Bastiat’s Collected Works
vol. 1: The Man and the Statesman: The Correspondence and Articles on Politics (2011)

A Cato Institute Book Forum
Friday October 14, 2011

[Created: October 6, 2011]
[Updated: January 14, 2013]




Dr. David M. Hart, Liberty Fund, Inc.
Academic Editor of the Bastiat Translation Project
Director of the Online Library of Liberty Project

The Book under Discussion

The Collected Works of Frédéric Bastiat. Vol. 1: The Man and the Statesman: The Correspondence and Articles on Politics, translated from the French by Jane and Michel Willems, with an introduction by Jacques de Guenin and Jean-Claude Paul-Dejean. Annotations and Glossaries by Jacques de Guenin, Jean-Claude Paul-Dejean, and David M. Hart. Translation editor Dennis O’Keeffe (Indianapolis: Liberty Fund, 2011). Online at <>.


Two Revolutionary Broadsides by Frédéric Bastiat (June 1848)

The following two short articles by Bastiat appeared in a small magazine which Bastiat, Molinari, and Coquelin started two weeks before the “June Days” riots of June 23-26, 1848 when French troops shot hundreds of protesters in the streets of Paris. The magazine, Jacques Bonhomme, was the second revolutionary magazine Bastiat and his friends had started, the first being La République française when appeared in February 1848, the day after the government resigned. In both magazines, Bastiat and his friends tried to persuade ordinary Parisians of the need for free markets, low taxes, and non-intervention in the economy. The articles are part of Liberty Fund’s edition of the Collected Works of Bastiat, vol. 1. A PDF version of this page is also available.

For more information about Bastiat’s life and work, as well as access to his works online, see  the following:



1. “Freedom” (Jacques Bonhomme, 11-15 June 1848)

[Source: Originally published in the first issue of Jacques Bonhomme, dated 11-15 June 1848 [CW1, pp. 433-44]. <>.]

I have lived a long time, seen a great deal, observed much, compared and examined many things, and I have reached the following conclusion:

Our fathers were right to wish to be free, and we should also wish this.

It is not that freedom has no disadvantages, since everything has these. To use these disadvantages in argument against it is to say to a man trapped in the mire: Do not get out, as you cannot do this without some effort.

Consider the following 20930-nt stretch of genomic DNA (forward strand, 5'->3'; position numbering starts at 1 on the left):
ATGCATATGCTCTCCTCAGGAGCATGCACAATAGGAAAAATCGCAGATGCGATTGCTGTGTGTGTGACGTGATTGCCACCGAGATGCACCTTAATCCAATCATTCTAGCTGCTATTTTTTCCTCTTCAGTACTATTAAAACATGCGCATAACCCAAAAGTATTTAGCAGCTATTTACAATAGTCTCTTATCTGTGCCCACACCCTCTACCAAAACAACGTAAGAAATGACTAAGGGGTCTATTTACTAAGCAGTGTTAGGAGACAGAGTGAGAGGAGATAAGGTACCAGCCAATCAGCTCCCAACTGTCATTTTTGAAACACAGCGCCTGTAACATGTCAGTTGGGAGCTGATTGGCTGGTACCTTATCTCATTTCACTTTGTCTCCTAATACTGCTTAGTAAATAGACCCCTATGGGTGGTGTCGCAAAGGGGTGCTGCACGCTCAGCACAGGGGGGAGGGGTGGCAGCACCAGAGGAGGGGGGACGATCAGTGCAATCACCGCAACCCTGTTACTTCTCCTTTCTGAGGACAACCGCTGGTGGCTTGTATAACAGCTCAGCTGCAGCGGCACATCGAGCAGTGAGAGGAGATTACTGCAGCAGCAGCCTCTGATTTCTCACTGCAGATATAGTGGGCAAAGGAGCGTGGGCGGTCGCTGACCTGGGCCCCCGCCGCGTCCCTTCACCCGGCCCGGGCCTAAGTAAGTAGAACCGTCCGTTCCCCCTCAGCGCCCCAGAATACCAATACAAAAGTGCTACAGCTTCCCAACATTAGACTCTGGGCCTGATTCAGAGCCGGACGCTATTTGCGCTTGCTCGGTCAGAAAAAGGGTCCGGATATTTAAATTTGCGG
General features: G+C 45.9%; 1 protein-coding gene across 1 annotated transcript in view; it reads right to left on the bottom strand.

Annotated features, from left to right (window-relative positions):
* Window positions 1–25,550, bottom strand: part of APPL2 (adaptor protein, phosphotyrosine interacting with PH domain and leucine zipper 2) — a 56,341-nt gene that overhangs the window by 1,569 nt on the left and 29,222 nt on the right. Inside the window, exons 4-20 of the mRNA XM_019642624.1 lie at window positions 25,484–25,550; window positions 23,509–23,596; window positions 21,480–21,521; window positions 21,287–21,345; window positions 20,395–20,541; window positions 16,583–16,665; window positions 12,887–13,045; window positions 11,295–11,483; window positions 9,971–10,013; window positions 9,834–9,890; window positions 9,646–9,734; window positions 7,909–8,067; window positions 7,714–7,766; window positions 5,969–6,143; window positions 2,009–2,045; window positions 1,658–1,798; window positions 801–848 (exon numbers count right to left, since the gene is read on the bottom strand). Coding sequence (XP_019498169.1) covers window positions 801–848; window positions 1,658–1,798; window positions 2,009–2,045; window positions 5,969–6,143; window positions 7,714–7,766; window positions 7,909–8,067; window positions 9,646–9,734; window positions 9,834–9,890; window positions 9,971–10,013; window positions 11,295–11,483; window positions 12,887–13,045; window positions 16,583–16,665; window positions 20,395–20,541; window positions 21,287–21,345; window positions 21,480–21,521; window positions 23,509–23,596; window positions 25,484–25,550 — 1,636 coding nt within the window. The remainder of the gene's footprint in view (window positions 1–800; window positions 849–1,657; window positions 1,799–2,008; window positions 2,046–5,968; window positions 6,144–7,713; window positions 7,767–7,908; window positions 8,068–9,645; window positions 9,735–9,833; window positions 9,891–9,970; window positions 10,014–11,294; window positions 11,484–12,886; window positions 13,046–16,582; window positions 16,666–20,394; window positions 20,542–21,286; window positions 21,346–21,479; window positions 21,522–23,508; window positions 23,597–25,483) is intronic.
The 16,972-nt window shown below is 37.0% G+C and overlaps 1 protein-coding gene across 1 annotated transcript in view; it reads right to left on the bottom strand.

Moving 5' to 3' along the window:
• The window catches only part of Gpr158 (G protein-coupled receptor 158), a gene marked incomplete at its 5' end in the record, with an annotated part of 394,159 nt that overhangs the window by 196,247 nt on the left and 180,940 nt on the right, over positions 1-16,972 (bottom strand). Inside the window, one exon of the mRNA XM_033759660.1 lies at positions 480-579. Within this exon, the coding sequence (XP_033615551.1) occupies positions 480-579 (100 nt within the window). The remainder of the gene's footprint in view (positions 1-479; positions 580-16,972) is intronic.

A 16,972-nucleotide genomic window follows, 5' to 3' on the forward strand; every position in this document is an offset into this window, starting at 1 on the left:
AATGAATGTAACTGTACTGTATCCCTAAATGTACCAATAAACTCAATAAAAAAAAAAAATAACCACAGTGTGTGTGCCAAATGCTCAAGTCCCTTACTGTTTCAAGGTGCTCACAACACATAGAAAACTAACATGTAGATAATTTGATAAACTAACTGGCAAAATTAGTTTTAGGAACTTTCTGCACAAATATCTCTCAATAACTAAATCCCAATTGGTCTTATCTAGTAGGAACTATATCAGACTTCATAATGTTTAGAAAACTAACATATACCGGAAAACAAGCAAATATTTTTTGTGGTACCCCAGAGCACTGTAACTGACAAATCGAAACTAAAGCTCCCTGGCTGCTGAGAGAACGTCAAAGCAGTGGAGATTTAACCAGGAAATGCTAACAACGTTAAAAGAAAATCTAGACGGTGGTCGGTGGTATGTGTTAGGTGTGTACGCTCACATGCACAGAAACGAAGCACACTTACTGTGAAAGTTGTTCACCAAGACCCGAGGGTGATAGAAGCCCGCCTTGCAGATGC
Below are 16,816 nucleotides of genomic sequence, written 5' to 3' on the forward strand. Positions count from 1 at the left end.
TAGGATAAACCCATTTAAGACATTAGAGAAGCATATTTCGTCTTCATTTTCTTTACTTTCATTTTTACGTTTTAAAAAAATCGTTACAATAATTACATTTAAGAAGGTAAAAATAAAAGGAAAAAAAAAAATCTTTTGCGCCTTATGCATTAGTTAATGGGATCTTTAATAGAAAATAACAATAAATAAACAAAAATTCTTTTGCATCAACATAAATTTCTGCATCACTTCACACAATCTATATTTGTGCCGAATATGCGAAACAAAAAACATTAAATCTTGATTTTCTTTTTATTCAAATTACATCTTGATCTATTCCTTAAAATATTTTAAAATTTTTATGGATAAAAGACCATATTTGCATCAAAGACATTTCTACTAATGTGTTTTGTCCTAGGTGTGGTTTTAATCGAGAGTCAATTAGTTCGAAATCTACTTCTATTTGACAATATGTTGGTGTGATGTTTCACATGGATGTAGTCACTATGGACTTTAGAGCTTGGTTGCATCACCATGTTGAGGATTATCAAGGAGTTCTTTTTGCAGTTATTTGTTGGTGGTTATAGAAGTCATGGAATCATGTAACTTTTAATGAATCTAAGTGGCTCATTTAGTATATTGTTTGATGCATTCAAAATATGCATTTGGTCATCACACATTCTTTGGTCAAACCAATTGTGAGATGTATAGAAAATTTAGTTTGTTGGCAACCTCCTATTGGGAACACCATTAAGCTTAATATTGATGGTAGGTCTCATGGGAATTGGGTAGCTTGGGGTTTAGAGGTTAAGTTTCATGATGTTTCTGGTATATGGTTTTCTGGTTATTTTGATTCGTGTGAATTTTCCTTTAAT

Thus, it is to be wished that there be just one faith in the world, provided that it is the true one. However, where is the infallible authority which will impose it on us? While waiting for it to manifest itself, let us maintain the freedom of discussion and conscience.

It would be fortunate if the best method of teaching were to be universally adopted. But who has it and on what authority? Let us therefore demand freedom of teaching.

We may be distressed to see writers delight in stirring up all forms of evil passion. However, to hobble the press is also to hobble truth as well as lies. Let us, therefore, take care never to allow the freedom of the press to die.

It is distressing that man should be reduced to earning his bread by the sweat of his brow. It would be better for the state to feed everyone, but this is impossible. Let us at least have the freedom to work.

By associating with one another, men can gain greater advantage from their strength. However, the forms of association are infinite; which is best? Let us not run the risk that the state imposes the worst of these on us; let us seek the right one by trial and error, and demand the freedom of association.

A people has two ways of procuring something. The first is to make it; the second is to make something else and trade it. It is certainly better to have the option than not to have it. Let us therefore demand the freedom to trade.

I am throwing myself into public debate; I am trying to get through to the crowd to preach all the freedoms, the total of which make up liberty.


2. “Laissez-faire” (Jacques Bonhomme, 11-15 June, 1848)

[Source: Originally published in the first issue of Jacques Bonhomme, dated 11-15 June 1848 [CW1, pp. 434-45]. <>.]

Laissez-faire! I will begin by saying, in order to avoid any ambiguity, that laissez-faire is used here for honest things, with the state instituted precisely to prevent dishonest things.

This having been said, and with regard to things that are innocent in themselves, such as work, trade, teaching, association, banking, etc., a choice must be made. It is necessary for the state to let things be done or prevent them from being done.

If it lets things be done, we will be free and optimally administered most economically, since nothing costs less than laissez-faire.

If it prevents things from being done, woe to our freedom and our purse. Woe to our freedom, since to prevent things is to tie our hands; woe to our purse, since to prevent things requires agents and to employ agents takes money.

In reply to this, socialists say: “Laissez-faire! What a disaster!” Why, if you please? “Because, when you leave men to act, they do wrong and act against their interests. It is right for the state to direct them.”

This is simply absurd. Do you seriously have such faith in human wisdom that you want universal suffrage and government of all by all and then you proclaim these very men whom you consider fit to govern others unfit to govern themselves?